To the unfamiliar, this is a fish that looks like a shark, and in the water has now and again fooled even the experienced. One reason is due to its broad mouth and husky head section. But for the most part, cobia are in a class of their own, having no close relatives.
Its coloration is dark brown above paler brown sides which diminish into white along its under-side from jaw to stomach. Along the mid side it flaunts a black lateral stripe, wider than its eye, that extends from the snout to the base of the caudal fin. Though the cobia’s smooth lines, crescent shaped tail fin, and projecting lower jaw are traits that cast a menacing appearance, what really isn’t a sham are the 7 to 10 dorsal spines atop its body.
These spikelike projections are something to be aware of when handling or unhooking. What’s fascinating is the cobia’s ability to retract them inconspicuously below the skin surface when not threatened. When the fish becomes agitated, these dorsal spines defensively stand erect, ready to cut and gouge anything in their path.
Every time I see a cobia, I can help but recall how these dorsal spines cut a gapping gash in the hand of a friend of mine who was trying to dislodge a hook from its mouth. At the time the dorsal spines were lowered and not visible, until he proceeded to jostle the hook around in the cobia’s mouth.
Like the shark, the cobia is by far not a bashful fish, and can at times be brought to the surface by making noise such as revving the boat’s engine, or slapping the water’s surface with a paddle, or leaving a hooked and thrashing fish overboard.In fact, avid cobia hunters will make it a point to cause as much surface noise in order to allure the fish as close as possible to the boat.
What emphasizes the point that cobia can be attracted by noise can be seen in what happened to an angler fishing out of Empire, Louisiana, at Block 41, West Delta. Shortly after his hooking up to the oil platform and shutting off the boat’s engine, he proceeded to let down his line to bottom fish, when a dark object slowly swam to the transom. Discerning it to be a cobia and not a shark, he quickly grabbed his gaff and gaffed the fish, flinging it into the boat where it battered almost everything on board with its tail, including the anglers.
While the angler didn’t premeditate this unsportsmanlike confrontation, one should be careful about nabbing these inquisitive fish in such a manner. Nevertheless, the intentional use of noise to draw cobia has cleverly been termed by some as the “weeding-out” method. This is because it will drive away most other quarry, leaving only cobia.
Strangely enough, though, the only other pesky intruder that might be undaunted by the noise tactic is the jack crevalle. To have him hit your bait or lure and wear you down for no good reason can be a disappointing incident; not to mention what they can do in the way of line twist to those using spinning gear.
However, don’t mistaken the latter statement to mean that spinning gear has no place when fishing cobia. Spinning reels have gotten a lot bigger with stronger drag systems for handling sizable fish like cobia. But before you come to any conclusion as to what is the best tackle, it will first have to be determined how you choose to fish them.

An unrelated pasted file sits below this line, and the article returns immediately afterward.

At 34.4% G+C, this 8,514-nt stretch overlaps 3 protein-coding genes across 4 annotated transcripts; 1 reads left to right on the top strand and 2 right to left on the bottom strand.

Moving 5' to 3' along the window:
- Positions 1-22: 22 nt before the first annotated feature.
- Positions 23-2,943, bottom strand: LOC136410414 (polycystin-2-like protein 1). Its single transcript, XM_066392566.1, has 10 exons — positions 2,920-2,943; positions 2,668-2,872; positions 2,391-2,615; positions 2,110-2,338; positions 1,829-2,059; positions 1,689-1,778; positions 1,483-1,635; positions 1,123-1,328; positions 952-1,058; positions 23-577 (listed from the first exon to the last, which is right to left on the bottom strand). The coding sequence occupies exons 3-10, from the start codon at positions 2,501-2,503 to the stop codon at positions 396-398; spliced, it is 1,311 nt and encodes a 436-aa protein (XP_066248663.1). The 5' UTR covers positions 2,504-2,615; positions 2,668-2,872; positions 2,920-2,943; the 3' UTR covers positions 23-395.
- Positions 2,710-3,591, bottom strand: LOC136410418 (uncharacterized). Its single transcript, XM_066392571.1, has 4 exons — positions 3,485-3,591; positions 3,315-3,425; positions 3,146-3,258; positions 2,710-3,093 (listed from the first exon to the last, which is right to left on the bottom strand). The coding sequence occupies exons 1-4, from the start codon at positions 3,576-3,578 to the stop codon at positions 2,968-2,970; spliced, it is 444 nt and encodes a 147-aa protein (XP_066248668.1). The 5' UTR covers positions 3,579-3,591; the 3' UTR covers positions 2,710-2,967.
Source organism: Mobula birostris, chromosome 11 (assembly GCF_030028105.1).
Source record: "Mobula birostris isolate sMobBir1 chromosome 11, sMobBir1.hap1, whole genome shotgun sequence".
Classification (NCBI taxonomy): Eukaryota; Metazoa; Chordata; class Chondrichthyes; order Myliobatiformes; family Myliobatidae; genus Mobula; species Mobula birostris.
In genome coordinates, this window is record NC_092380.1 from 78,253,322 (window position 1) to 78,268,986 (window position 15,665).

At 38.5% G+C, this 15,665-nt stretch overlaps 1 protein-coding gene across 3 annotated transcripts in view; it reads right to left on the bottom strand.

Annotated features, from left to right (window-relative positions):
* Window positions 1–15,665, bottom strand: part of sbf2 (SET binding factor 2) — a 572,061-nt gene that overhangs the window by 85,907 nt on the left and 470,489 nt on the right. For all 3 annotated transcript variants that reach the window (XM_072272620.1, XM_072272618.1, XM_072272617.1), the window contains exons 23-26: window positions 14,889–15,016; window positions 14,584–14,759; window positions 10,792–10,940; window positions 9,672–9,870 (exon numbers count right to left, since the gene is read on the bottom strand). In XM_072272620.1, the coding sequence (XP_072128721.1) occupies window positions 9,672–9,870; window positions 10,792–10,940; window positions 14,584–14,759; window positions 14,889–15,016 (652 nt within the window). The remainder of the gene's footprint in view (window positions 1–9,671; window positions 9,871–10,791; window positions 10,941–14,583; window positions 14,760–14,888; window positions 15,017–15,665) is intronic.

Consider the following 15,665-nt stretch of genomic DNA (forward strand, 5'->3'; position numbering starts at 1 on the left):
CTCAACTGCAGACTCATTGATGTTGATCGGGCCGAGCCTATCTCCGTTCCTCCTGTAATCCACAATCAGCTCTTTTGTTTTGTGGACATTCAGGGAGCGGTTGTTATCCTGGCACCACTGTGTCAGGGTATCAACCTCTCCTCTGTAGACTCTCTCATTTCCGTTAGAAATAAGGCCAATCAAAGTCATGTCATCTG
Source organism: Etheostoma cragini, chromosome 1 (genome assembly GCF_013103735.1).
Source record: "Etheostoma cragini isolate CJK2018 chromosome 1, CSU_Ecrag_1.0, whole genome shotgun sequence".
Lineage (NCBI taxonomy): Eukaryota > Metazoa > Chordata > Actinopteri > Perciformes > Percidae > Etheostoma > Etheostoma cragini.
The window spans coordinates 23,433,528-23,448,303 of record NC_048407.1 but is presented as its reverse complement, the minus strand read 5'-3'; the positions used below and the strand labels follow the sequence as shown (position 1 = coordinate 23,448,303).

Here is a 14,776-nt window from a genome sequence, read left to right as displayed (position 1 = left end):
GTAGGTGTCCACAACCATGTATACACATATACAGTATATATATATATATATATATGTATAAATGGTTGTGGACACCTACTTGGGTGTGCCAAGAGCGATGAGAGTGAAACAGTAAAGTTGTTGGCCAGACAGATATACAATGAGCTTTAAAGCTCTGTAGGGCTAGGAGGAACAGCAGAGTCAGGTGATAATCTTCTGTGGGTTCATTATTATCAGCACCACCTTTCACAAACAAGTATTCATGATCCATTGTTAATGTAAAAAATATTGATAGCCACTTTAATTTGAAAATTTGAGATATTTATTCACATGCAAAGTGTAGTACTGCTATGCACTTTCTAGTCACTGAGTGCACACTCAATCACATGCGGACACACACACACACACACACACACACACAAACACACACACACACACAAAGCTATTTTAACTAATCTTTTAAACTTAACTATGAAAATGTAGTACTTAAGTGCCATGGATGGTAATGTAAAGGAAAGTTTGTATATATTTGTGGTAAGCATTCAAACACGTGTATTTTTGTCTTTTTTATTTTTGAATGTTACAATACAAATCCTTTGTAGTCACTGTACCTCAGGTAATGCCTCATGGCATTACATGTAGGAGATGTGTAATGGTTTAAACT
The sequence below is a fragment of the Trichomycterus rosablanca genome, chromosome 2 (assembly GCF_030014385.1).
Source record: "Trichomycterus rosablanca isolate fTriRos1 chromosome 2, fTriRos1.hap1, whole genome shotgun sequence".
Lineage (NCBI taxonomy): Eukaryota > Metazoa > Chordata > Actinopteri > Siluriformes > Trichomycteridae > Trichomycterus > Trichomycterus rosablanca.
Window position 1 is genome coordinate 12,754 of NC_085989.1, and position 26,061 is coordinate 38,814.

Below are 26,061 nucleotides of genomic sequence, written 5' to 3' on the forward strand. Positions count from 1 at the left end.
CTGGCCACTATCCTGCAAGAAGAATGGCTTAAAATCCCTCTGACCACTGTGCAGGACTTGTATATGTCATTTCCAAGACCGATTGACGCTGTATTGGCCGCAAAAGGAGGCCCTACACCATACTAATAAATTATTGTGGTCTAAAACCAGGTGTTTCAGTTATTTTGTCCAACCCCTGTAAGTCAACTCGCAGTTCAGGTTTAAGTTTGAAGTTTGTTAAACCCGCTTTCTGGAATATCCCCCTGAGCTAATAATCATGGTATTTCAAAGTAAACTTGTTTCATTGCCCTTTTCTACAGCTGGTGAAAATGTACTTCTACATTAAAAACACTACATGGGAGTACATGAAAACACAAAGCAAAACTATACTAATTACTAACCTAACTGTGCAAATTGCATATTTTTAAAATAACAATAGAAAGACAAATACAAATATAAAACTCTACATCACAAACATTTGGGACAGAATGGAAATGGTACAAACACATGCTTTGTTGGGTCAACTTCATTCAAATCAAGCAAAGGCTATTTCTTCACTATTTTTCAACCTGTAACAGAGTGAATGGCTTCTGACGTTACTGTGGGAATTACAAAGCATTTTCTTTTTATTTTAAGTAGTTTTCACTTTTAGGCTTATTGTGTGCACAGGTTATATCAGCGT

One popular method is sight seeking around structures such as buoys, ships, floating debris, rigs and anything that provides shade or cover for the cobia. Once located, freelined live fish are cast out in front of them. This tactic can be employed fairly successfully with the use of a quality heavy spin casting combo with 20-30 lb. test. The only pitfall with spinning reels is line twist after one or two hard battles with a cobia.
Now heavy jigs can also be used in the place of live bait in the previous method, but they are usually dropped to the bottom and briskly worked in a jerking upward fashion with the use of a stiff rod. This can be done either while someone maneuvers the boat at idle speed around the structure, or while anchored or rig hooked.
Free-spool type reels are usually the choice for the latter method, in about the same line class as aforementioned. These type reels have the broad side of the spool facing the rod eyes and have star drag systems. The advantage over spinning reels is they virtually cause no line twist. On the other hand, common place with spinning reels and jigging come line entanglement around the rod tip, due to line twist, which can happen upon each downward stroke of the rod. The danger presented here is line breakage if a strike occurs at the same time.
Smooth operation of tackle is imperative when going after these denizens of the deep. This is especially so during their first show between late March through May when the biggest of the herds make their presence known. During this time, anglers fishing for other species do well to check out the waters first for cobia, before tossing lures with tackle meant to catch trout. These fish can wreak serious havoc on light tackle.
The cobia is a prize catch in more than one way. As tablefare goes, few fish can compare in texture and taste. Its white, firm flesh makes for easy grilling and some claim it naturally has a slight lemon flavor–hence the name lemon fish.